How do our personal food choices and the food system (locally and globally) impact personal, public and planetary health?
Food systems affect the global climate when greenhouse gases are emitted by growing and transporting food, by wasting food, by depleting the soil and through deforestation.
But with regeneration in mind, food systems can contribute to the well-being of individuals, communities, farmers, workers, and the land on which food is grown. Here are resources related to some of those factors:
Reduce wastage of food
Reducing food waste avoids deforestation of additional farmland, conserves our precious resources, and could help feed more people in the world. Here are some findings of the U.N.’s Food and Agriculture Organization 2012 report:
- About 1/3 of the food produced every year – enough to feed 3 billion people – gets wasted in our current food system.
- If food waste was a country, it would be the third largest emitter of greenhouse gases globally, just behind the U.S. and China.
- If food waste winds up in landfills, it decomposes and emits methane, a more lethal greenhouse gas than carbon dioxide. Food waste can be composted to create a rich fertilizer.
- In addition, the resources – water, land, energy, labor, and capital – used to grow the food, are themselves wasted, and produce roughly 8% of the world’s greenhouse gas emissions.
Know the farmer
- Farm and food locator from CISA–Community Involved in Sustaining Agriculture
- Local Harvest’s locator lists stores, farmer’s markets, and CSA’s (Community Supported Agriculture) sites
- New England Food Vision by Food Solutions New England from University of New Hampshire’s sustainability program
“…it is not what you eat or where it was grown, it is how it was grown.” Caro Roszell, NOFA/Mass Education Director, “The Real Climate Change Mitigating Diet.” NOFA/Mass Newsletter Feb. 2020
“The most powerful aspect of the local food movement is not that it cuts down on food miles (which the Our World in Data article correctly points out is not as significant as the GHG emissions of production practices), but the fact that when food is local, you almost always have the ability to find out more about how that food was produced. Some farms are open to visitors and many have public trails and roads along their fields where you can get some fresh air and also get to know the farm’s practices season-by-season. CSA farms are often especially welcoming to customer interest in practices, due to their deeper commitment to a direct customer relationship with the farm. But even with non-CSA farms it is usually possible for you to talk to the farmer or the crew and explore their commitment to soil stewardship.”
“While we argue over who has the more sustainable diet, agriculture continues to turn fertile earth to desert.” Source: Rick Perillo, “Why The Fight Over The Most Sustainable Diet Is Missing The Point” Kiss the Ground.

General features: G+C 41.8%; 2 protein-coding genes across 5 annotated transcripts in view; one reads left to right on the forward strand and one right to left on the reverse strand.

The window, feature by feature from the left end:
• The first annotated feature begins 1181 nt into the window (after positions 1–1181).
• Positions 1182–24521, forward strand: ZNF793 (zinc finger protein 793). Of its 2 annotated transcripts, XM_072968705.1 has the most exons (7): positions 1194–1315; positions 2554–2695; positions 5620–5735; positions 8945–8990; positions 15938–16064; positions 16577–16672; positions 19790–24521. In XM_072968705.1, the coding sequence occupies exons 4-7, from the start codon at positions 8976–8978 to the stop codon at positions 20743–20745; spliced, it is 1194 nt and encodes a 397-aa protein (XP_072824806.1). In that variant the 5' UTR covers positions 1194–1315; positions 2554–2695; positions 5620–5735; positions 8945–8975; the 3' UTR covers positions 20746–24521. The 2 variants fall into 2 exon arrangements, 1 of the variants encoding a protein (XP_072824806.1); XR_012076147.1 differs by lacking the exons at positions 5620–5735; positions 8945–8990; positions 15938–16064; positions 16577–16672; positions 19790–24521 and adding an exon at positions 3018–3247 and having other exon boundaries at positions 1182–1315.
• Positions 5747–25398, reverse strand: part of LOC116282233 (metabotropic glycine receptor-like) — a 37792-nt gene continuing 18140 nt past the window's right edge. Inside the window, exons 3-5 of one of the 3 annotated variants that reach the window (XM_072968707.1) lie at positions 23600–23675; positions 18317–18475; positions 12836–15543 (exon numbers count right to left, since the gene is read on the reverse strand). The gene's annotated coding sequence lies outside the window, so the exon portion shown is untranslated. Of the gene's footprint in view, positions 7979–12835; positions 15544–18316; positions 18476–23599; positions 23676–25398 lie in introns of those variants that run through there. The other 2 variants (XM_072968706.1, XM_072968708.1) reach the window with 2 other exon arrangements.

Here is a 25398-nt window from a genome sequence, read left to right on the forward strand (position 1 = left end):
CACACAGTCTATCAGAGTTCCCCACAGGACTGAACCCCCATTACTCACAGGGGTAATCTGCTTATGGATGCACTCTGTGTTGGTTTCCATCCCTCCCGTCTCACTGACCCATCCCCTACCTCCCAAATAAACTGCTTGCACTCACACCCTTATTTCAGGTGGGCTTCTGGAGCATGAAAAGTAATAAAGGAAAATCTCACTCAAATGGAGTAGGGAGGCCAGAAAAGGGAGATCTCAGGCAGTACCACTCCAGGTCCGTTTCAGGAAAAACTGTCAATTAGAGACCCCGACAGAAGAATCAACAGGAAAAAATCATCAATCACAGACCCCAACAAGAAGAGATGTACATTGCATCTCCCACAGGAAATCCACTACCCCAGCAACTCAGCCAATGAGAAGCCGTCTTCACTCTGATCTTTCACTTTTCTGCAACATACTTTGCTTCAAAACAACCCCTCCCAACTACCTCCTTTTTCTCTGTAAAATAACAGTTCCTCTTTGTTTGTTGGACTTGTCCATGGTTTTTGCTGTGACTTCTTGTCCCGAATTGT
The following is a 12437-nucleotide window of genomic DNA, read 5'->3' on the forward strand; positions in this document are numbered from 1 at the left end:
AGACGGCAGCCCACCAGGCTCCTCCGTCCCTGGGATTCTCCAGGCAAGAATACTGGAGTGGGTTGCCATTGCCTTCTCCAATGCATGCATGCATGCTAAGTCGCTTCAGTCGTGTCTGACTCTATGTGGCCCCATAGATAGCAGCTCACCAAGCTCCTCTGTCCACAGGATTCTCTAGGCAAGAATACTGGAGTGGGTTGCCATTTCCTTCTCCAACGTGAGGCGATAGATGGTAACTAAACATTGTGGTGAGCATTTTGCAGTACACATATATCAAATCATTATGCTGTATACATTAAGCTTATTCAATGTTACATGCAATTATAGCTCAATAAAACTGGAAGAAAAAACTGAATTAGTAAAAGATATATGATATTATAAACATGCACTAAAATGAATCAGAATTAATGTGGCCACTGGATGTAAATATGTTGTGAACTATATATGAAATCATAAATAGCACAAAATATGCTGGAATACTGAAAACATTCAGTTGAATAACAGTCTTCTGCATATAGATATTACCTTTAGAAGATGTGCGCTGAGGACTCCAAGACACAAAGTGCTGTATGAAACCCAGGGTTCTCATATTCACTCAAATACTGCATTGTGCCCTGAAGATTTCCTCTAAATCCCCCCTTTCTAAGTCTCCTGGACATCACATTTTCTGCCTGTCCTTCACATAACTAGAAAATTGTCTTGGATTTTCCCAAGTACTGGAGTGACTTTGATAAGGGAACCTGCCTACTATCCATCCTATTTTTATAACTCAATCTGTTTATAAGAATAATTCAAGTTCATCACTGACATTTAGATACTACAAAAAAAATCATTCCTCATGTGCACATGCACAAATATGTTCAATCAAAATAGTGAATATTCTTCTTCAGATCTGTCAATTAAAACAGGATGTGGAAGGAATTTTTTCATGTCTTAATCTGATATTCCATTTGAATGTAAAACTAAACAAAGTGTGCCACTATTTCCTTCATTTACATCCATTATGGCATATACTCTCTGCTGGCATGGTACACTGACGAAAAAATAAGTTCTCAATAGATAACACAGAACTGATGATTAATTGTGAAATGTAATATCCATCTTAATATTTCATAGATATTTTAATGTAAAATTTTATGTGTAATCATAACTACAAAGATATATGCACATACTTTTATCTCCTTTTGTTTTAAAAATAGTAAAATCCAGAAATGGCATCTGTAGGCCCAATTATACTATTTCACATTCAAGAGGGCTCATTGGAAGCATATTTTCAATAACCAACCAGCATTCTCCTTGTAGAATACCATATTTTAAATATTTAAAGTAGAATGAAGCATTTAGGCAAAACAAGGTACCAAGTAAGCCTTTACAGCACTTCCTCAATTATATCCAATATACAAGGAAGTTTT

“Gabe Brown began farming in North Dakota almost 30 years ago. His land, having been conventionally farmed, was low in fertility, had poor water retention and native grasslands were in poor health. He implemented no-till farming, holistic grazing, and other regenerative practices. Now, his soil organic matter has increased from 2% to 8%, the soil infiltration rate has increased 16 times, and his corn yield is 20% higher than the county average.
“Farms can create wildlife habitats and restore water cycles. Nutrient dense food can pull carbon out of the air and sequester it in the earth. Our money can support farmers who are treated fairly and work to build healthy soil. And yes, it can be done while feeding the world. But first, we need to change the discussion.”
Support nutrient dense food production
Ecological Outcome Verification is a standard scientists and researchers around the world developed. It is an empirical and scalable soil and landscape assessment methodology used to track outcomes in soil health, biodiversity, and ecosystem function.
From soil biology to the human biome, a healthy relationship
Food can be grown degeneratively (losing soil carbon, causing soil erosion, reducing biodiversity, and polluting groundwater), sustainably (holding soil organic matters stable in the soil and not contributing to biodiversity loss or watershed pollution) or regeneratively (sequestering soil carbon in the form of soil organic matter, enhancing water storing and cleaning capacity, and enhancing biodiversity). The difference between degenerative and regenerative farming is how well the farmers care for the complexity of the living things in the soil—the fungi, the bacteria, the insects and other life forms.Caro Roszell, NOFA/Mass Education Director, “The Real Climate Change Mitigating Diet.” NOFA/Mass Newsletter Feb. 2020
- The Third Plate: Field Notes on the Future of Food by Dan Barber www.thethirdplate.com
- Suggestions from “Sustainable Diets: What You Need to Know in 12 Charts,” a set of infographics about American diets : by Janet Ranganathan and Richard Waite – April 20, 2016 from Insights the blog of the World Resources Institute
Support farming that works with nature
- Innovative farmer Ernst Gotsch in Brazil developed a philosophy and practice called Syntropic agriculture. Syntropic agriculture translates natural processes into farming interventions, putting regeneration behind a system that is independent of inputs and irrigation.The resulting ecosystem services form soil, regulate microclimates and promote water cycles. View the 2-minute introduction video or the 15-minute ‘Life in Syntropy’ on their website or on youtube